Koh: Last year I created four pieces of work, and that is roughly the pace that I would like to keep. And I hope that this creative process does not simply end as a performance. Instead, I would like to create from the point of view of connecting with my everyday actions and my own life. This is not just about me but also about all the people who are involved in creating the work and the audience as well. I hope that the work stays in their minds as something that is connected to themselves. Take for example, the surviving mothers of the Sewol ferry disaster. For them, "Theater Practice" was not merely a fun, one-off event, but through this experience they actually became a YouTuber, a singing teacher and were able to open up a new dimension to their lives. This is exactly the way in which I would like to create my own work. I would also like to continue with my translation work as I believe that translation is part of my job as a producer. This is how I felt when I translated the books of Sakaguchi Kyohei and Ishii Michiko. Similarly, when I introduce Japanese plays, I consider the translation process to be the same as the work that goes into planning and producing the project. My job as a creator involves a lot people, as opposed to my work as a translator, which is done individually at my own pace. I think that for me, the balance between these two tasks is just right.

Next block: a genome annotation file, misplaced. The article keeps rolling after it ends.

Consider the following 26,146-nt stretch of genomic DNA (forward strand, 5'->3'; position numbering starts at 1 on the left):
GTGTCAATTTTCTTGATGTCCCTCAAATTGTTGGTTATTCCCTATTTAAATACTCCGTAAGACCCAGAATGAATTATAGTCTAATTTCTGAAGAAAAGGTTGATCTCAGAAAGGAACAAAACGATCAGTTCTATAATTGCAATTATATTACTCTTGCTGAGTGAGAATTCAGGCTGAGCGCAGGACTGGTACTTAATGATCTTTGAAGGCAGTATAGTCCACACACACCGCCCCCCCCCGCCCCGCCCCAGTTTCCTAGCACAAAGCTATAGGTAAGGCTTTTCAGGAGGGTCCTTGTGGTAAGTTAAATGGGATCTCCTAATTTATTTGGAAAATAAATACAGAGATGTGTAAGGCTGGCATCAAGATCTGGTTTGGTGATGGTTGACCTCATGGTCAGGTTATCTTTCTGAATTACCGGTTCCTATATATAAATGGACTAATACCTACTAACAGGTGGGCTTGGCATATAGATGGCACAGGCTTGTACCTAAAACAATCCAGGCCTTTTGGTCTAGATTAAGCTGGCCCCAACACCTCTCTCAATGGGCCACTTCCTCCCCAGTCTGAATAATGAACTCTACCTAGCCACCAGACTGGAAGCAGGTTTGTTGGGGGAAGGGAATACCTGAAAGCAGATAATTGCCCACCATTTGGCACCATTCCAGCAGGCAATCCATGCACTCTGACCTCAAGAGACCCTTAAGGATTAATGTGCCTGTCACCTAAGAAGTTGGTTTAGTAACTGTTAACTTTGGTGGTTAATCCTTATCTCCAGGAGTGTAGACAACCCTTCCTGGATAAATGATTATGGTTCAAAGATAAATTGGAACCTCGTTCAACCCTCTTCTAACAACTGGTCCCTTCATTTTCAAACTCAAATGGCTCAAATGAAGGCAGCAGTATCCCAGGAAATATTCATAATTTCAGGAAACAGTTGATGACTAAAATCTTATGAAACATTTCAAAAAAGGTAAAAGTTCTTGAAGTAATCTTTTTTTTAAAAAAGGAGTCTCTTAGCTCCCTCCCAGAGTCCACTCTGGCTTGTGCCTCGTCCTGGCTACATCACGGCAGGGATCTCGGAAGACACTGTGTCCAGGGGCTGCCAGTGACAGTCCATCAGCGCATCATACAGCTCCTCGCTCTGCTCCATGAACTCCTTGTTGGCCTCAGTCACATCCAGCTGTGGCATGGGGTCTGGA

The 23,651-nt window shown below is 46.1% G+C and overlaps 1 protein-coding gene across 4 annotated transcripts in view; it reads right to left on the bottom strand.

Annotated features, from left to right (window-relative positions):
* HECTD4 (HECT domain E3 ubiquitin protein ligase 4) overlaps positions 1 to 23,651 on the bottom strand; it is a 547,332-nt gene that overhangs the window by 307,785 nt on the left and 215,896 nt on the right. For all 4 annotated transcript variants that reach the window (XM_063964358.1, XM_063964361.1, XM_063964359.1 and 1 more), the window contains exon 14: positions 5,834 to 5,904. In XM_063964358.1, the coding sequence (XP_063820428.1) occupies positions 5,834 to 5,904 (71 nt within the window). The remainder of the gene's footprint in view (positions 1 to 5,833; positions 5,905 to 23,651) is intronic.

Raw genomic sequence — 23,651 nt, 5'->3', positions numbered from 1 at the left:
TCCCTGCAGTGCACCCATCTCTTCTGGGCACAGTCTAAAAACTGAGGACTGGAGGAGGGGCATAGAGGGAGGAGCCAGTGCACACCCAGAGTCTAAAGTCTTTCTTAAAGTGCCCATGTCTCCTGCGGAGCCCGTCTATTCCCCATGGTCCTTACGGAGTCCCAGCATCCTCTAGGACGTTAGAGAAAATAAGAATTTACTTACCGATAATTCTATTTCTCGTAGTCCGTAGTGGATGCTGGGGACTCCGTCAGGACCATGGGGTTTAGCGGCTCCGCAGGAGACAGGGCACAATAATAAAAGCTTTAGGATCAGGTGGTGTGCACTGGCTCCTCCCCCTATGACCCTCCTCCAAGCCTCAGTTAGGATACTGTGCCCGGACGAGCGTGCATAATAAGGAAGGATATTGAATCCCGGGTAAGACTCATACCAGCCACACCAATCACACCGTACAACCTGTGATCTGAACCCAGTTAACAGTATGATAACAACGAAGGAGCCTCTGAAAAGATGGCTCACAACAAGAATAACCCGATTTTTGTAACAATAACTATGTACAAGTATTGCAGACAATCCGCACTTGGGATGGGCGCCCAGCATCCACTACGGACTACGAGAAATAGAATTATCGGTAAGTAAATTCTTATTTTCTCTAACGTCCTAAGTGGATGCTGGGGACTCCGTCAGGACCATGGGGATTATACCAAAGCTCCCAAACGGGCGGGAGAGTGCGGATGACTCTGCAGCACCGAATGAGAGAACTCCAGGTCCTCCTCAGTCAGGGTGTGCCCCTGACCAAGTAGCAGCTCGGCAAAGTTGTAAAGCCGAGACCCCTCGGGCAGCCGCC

Ogura: I am always excited and inspired by your plans and ideas, and I look forward to your future endeavors. Thank you very much for today.
[On February 11, 2020 at mass×mass Kannai Future Center]
Interviewer: OGURA Yukako
Project Manager at ROHM Theatre Kyoto. Studied literature at Kobe College. After working as a program coordinator on dance projects at AI HALL (Municipal Theater Hall) in Itami City and as a freelance performing arts manager, she planned and produced dance performances and workshops as the director of AI HALL from 2008 to 2013. A management staff member of KYOTO EXPERIMENT from 2010 to 2015. A TPAM Direction director from 2011 to 2013. A board member of Open Network for Performing Arts Management (ON-PAM). Has been in the present post since April 2016. M.A. in Cultural Resources Studies, Graduate School of Humanities and Sociology, the University of Tokyo.
Photo: HIRAIWA Toru